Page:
After the Syrian government, under the leadership of autocrat Bashar al-Assad, began indiscriminately killing civilians in response to popular anti-government protests, Iraqi leaders publicly condemned the violence. But while the U.S. and other Arab states have called for Assad’s resignation, Iraqi Prime Minister Nouri al-Maliki speaks out against regime change and has taken steps to strengthen diplomatic and financial ties with Syria. Despite international outrage, the outcome of protests in Syria remain unclear.
What’s the Big Idea?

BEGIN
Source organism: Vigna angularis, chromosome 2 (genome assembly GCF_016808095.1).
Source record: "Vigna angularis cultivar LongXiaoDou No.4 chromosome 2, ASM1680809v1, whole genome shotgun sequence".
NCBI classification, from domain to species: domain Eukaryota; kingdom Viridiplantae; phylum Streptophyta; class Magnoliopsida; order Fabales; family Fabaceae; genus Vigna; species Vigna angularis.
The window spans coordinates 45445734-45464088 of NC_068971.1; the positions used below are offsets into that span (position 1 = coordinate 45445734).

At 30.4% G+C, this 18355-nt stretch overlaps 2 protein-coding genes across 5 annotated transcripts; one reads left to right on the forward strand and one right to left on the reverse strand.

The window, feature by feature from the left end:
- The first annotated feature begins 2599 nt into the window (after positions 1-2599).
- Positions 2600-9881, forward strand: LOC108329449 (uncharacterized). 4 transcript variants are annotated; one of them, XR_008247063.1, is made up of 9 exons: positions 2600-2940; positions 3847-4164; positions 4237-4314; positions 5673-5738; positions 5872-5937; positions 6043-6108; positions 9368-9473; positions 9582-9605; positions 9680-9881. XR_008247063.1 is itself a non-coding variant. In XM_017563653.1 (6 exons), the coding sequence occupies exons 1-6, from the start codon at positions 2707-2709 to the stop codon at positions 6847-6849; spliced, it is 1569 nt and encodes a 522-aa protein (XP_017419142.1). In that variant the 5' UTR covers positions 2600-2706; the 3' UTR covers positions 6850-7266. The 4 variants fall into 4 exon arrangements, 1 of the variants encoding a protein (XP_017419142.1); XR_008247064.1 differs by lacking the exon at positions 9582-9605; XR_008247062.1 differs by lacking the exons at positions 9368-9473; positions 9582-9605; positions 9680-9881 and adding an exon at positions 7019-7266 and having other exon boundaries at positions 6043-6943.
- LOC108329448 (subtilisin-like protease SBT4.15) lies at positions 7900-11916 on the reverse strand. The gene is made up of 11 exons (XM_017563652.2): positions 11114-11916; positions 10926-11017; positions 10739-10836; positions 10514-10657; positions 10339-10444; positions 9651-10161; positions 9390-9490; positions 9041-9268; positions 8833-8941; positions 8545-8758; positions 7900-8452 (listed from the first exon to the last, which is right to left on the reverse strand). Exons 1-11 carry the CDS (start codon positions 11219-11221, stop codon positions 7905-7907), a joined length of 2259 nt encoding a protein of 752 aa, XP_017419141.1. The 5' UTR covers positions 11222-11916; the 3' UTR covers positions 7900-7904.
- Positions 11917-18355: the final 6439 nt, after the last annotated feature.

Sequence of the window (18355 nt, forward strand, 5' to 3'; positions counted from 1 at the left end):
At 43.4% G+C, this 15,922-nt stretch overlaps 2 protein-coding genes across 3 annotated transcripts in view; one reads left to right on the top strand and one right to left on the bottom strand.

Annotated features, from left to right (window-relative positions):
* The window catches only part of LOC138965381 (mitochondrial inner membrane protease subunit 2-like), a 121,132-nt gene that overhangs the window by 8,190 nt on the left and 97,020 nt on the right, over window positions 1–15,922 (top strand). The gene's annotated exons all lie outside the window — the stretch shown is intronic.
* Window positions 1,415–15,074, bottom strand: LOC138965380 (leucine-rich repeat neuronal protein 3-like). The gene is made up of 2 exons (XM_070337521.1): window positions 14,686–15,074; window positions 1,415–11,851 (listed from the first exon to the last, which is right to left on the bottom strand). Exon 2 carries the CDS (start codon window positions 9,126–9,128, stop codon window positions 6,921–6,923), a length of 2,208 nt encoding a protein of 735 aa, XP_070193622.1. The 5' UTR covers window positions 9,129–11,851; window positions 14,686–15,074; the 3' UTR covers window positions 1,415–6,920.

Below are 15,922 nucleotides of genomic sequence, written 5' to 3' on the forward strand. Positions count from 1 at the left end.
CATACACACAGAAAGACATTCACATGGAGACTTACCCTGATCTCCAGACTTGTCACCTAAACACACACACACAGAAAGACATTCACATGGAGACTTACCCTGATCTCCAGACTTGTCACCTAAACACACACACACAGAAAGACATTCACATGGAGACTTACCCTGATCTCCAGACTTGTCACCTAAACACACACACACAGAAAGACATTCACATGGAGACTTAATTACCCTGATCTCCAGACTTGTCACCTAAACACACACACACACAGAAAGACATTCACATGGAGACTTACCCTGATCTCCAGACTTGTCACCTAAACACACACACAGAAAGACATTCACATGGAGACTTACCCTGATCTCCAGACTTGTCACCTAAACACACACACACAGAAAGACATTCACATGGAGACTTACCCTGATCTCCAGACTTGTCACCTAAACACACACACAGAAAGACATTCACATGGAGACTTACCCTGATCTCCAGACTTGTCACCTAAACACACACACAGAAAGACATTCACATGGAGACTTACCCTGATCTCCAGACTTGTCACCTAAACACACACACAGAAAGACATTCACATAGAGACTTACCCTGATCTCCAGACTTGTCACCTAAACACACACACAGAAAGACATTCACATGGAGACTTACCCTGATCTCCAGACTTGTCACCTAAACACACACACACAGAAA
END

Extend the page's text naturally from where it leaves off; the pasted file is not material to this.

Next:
Why is Iraq more eager than other Arab states—including Saudi Arabia, Kuwait, Bahrain and Turkey—to protect the Assad regime? “Middle Eastern experts note that Maliki—a Shiite Muslim who lived in exile in Syria for nearly 15 years—has strategic and sectarian reasons for avoiding a direct confrontation with Assad.” Both states have Shiite majorities and instability in Syria could spill over into Iraq. Others believe Maliki’s support for Syria originates in Iran, which has staked billions of dollars on the success of the Assad regime.